Wow. This guy blew Learning Live away this afternoon. From the moment he came on stage doing a magic trick, the audience were in the palm of his hand. Engaged and often crying with laughter, Wiseman applied humour to relax us and put us into an open mindset. So when he later talked about the nature of good luck and bad luck (more on his work here) we were all very open to what he was talking about. Much like Dweck’s work on mindset, his psychological studies have revealed that much of what makes us lucky is down to our approach to life. And if you have a growth mindset you are probably likely to be ‘lucky’ as you will see opportunities as they arise. It’s basically impossible to do the session justice but the takeaways relate to my own views on being open and aware so that you can spot and make the most of new opportunities. Wiseman encouraged us to try doing things differently, echoing Masie’s earlier sentiment that ritual can be a bit of a killer. Which was summed up by this fantastic clip of an American Football play that goes a little ouside the box…there’s something for us all to learn from this in expanding our horizons and doing things a little differently.

Julian Stodd – The socially dynamic organisation

I’ve said before that I can barely keep up with Julian – his brain just operates on another level! So this session was challenging to tweet and is proving challenging to summarise. He introduced it as a working out loud session where he is applying some of his new research and thinking.

I’m familiar with Julian’s view that organisational structures and cultures need to move beyond their Victorian origins of command and control (couldn’t agree more). But this can’t happen without a huge impact on the social contract between an organisation and its people. No longer should people be viewed as merely assets or resources. And Julian’s new research is exploring the dynamics that exist around issues like people’s trust in an organisation or how they feel valued. This links back to employee engagement for me. And it is going to be a huge problem for organisations if their people don’t trust them and don’t feel valued (which is about more than just money by the way, although financial rewards top the list) they won’t be able to retain or develop talent. And they will fail. The social age is one of flux it seems and I am intrigued to see how much the organisational model can really evolve. It is going to be slow with many falling by the wayside I fear. Whatever we do in L&D will happen against this backdrop and I really think learning is well placed to be a driver in all this change rather than a laggard responding to these changes after the fact.All very high level but fascinating nonetheless. I am looking forward to getting my head more around Julian’s thinking with the second edition of his book which I gladly picked up after the session.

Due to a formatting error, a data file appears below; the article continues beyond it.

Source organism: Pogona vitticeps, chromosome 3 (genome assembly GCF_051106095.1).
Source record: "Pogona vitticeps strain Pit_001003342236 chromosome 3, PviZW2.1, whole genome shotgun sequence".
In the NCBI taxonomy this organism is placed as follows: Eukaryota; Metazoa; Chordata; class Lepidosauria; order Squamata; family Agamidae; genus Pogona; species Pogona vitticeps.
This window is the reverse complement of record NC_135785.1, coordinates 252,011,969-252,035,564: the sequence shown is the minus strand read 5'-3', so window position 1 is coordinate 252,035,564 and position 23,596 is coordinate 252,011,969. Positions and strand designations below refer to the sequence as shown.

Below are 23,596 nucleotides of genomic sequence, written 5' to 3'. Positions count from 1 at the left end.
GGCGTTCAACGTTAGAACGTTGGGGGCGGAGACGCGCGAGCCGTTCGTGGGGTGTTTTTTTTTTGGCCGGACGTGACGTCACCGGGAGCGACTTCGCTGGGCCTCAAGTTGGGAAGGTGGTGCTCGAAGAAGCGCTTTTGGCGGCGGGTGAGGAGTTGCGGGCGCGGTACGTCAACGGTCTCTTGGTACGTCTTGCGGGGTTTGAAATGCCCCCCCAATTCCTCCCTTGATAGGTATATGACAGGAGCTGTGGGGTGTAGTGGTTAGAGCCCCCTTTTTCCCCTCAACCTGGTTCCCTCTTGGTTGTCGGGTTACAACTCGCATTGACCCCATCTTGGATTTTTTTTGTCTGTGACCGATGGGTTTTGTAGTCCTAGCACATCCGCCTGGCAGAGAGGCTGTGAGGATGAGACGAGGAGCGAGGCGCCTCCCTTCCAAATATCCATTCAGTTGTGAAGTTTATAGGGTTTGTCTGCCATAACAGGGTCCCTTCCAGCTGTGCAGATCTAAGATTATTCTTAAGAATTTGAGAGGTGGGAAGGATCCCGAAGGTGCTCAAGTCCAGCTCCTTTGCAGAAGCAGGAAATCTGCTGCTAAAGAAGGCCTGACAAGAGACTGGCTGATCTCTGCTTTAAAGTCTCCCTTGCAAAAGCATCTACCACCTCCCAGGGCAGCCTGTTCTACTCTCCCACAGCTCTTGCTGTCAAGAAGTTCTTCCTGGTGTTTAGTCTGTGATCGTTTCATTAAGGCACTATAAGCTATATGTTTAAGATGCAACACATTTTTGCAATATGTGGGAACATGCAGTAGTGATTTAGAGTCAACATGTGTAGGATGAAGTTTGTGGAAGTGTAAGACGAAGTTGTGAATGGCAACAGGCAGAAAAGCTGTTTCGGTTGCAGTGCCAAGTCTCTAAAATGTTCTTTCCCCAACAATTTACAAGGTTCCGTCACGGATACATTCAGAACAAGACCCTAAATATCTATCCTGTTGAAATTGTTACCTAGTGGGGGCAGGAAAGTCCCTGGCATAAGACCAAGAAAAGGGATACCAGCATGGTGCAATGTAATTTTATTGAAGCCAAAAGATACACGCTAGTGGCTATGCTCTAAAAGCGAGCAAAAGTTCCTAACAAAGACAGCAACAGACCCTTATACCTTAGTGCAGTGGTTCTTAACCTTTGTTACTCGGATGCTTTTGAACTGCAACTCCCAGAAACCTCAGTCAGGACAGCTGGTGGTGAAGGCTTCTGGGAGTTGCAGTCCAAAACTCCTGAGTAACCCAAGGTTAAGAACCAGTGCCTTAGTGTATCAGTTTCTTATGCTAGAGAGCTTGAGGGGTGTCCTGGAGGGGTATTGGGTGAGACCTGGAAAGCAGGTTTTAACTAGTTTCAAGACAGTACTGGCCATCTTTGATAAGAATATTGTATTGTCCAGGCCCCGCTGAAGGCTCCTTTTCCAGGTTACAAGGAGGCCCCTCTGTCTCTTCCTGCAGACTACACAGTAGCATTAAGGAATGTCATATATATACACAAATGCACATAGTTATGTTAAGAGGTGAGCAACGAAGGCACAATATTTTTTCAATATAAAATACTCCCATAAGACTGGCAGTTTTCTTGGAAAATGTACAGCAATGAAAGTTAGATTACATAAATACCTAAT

Sarah Lindsell – Getting practical

The last session of the day can sometimes feel like a chore at events. But getting insights from PwC’s Global Director of Digital Learning and Transformation was a privilege. Sarah talked about how she runs her (huge) L&D remit across 142 territories as a business within the business. And this puts her in a mindset that is all about being proactive and performance oriented. She is ‘not about bums on seats or completion rates’ and to demonstrate this, she produces a value report at the end of every financial year. This details the global L&D spend and the impact it’s had. A great tip to highlight to the rest of the organisation where you’ve added value over the past year. This mindset also means Sarah leads from the front by representing her ‘business’ and that means being able to sell and market what L&D is doing. And building key relationships to help it function effectively e.g. making friends with the people you need like IT and procurement (echoing Joe Tidman’s advice earlier in the day).

Sarah also shared her model for innovation: watch, play, jump, fly. I like the honesty that sometimes trying new things is a bit of a leap of faith. And to help her innovate she schedules a ‘getting lost day’ once a month where she catches up on new research or plays with new tech. Setting aside time to do this is such a good idea as it’s so easy to get caught up in the day-to-day work that it’s easy to lose that opportunity to see what’s going on elsewhere. The other catchphrase Sarah has is ‘know enough to be dangerous’. So if you’re implementing a new platform, take the training and know how it works – that way you’re eating your own food before serving it someone else, but you also have enough understanding of your new tech to question it (or what people are doing with it). And I think once you get to the top of any profession, that level of detailed insight can get lost. You don’t need to know it inside out but being able to interrogate what’s going on is excellent advice.

This is a long post and it wasn’t intended to be, so apologies if it’s a little rambling. But there was a lot to cover and you can see more of what happened via #LearningLive. I’d just like to extend my thanks again to Colin Steed, Ed Monk and the rest of the LPI team for having me along.